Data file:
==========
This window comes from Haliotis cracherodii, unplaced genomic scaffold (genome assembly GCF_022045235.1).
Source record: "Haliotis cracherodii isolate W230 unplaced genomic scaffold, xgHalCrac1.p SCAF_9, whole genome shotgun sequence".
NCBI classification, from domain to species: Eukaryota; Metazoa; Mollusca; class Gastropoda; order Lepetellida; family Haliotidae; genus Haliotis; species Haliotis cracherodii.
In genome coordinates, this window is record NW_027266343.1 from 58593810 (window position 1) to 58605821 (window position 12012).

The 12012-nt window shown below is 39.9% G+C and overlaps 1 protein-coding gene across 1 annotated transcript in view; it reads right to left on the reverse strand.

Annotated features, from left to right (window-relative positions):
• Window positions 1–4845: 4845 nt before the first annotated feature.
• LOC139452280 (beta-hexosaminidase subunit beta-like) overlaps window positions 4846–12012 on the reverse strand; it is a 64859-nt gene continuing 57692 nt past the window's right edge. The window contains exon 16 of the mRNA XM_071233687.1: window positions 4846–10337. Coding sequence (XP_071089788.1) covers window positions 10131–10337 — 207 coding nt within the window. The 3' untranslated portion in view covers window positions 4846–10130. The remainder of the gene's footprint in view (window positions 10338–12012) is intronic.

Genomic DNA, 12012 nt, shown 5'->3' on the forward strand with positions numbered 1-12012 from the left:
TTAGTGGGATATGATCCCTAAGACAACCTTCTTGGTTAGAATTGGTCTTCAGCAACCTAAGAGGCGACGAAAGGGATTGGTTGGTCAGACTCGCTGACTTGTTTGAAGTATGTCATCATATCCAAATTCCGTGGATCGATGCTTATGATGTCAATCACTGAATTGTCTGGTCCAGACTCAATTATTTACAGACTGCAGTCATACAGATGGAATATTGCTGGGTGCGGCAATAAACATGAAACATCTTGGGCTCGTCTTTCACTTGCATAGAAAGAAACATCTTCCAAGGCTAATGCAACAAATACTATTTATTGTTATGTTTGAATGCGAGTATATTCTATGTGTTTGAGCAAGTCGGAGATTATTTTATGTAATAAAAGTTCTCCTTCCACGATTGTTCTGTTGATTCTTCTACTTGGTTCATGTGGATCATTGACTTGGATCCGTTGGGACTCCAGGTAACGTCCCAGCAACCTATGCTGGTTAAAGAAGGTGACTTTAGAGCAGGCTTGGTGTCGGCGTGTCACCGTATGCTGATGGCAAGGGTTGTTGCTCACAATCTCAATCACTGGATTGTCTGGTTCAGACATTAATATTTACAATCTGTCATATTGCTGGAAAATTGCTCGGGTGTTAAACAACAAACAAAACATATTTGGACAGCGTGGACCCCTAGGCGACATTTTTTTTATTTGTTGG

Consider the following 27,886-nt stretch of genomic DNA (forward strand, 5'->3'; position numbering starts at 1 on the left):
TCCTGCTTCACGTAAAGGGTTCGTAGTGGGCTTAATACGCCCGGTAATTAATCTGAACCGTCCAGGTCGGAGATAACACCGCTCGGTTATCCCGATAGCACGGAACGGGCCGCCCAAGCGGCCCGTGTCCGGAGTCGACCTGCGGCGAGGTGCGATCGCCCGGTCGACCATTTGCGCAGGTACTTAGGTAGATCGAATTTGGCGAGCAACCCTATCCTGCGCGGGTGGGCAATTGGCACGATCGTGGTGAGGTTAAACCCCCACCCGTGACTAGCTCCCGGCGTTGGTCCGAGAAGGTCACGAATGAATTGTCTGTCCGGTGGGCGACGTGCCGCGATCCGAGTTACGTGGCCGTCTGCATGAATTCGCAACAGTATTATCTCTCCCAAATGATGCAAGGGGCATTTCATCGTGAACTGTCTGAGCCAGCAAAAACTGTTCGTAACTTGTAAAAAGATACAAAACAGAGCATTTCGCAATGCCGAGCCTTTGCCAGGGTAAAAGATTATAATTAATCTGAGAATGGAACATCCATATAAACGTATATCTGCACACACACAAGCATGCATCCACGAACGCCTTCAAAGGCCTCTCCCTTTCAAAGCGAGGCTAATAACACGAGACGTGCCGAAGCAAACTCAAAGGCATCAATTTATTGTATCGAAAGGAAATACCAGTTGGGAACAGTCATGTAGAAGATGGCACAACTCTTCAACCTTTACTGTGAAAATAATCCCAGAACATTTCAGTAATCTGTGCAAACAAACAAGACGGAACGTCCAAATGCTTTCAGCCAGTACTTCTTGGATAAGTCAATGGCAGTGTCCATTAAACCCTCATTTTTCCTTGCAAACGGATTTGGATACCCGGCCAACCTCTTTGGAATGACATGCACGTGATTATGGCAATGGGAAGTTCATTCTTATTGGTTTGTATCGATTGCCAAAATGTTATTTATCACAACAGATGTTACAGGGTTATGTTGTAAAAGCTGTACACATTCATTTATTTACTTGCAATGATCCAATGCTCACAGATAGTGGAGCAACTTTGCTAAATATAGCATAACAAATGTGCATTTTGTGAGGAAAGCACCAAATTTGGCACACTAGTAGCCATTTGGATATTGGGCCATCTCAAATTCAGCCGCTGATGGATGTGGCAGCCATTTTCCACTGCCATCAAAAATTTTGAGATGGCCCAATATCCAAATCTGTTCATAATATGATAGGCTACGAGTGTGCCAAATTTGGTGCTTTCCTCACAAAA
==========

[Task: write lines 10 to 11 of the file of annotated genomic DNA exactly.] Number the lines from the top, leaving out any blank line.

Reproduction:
TTAGTGGGATATGATCCCTAAGACAACCTTCTTGGTTAGAATTGGTCTTCAGCAACCTAAGAGGCGACGAAAGGGATTGGTTGGTCAGACTCGCTGACTTGTTTGAAGTATGTCATCATATCCAAATTCCGTGGATCGATGCTTATGATGTCAATCACTGAATTGTCTGGTCCAGACTCAATTATTTACAGACTGCAGTCATACAGATGGAATATTGCTGGGTGCGGCAATAAACATGAAACATCTTGGGCTCGTCTTTCACTTGCATAGAAAGAAACATCTTCCAAGGCTAATGCAACAAATACTATTTATTGTTATGTTTGAATGCGAGTATATTCTATGTGTTTGAGCAAGTCGGAGATTATTTTATGTAATAAAAGTTCTCCTTCCACGATTGTTCTGTTGATTCTTCTACTTGGTTCATGTGGATCATTGACTTGGATCCGTTGGGACTCCAGGTAACGTCCCAGCAACCTATGCTGGTTAAAGAAGGTGACTTTAGAGCAGGCTTGGTGTCGGCGTGTCACCGTATGCTGATGGCAAGGGTTGTTGCTCACAATCTCAATCACTGGATTGTCTGGTTCAGACATTAATATTTACAATCTGTCATATTGCTGGAAAATTGCTCGGGTGTTAAACAACAAACAAAACATATTTGGACAGCGTGGACCCCTAGGCGACATTTTTTTTATTTGTTGG

Consider the following 27,886-nt stretch of genomic DNA (forward strand, 5'->3'; position numbering starts at 1 on the left):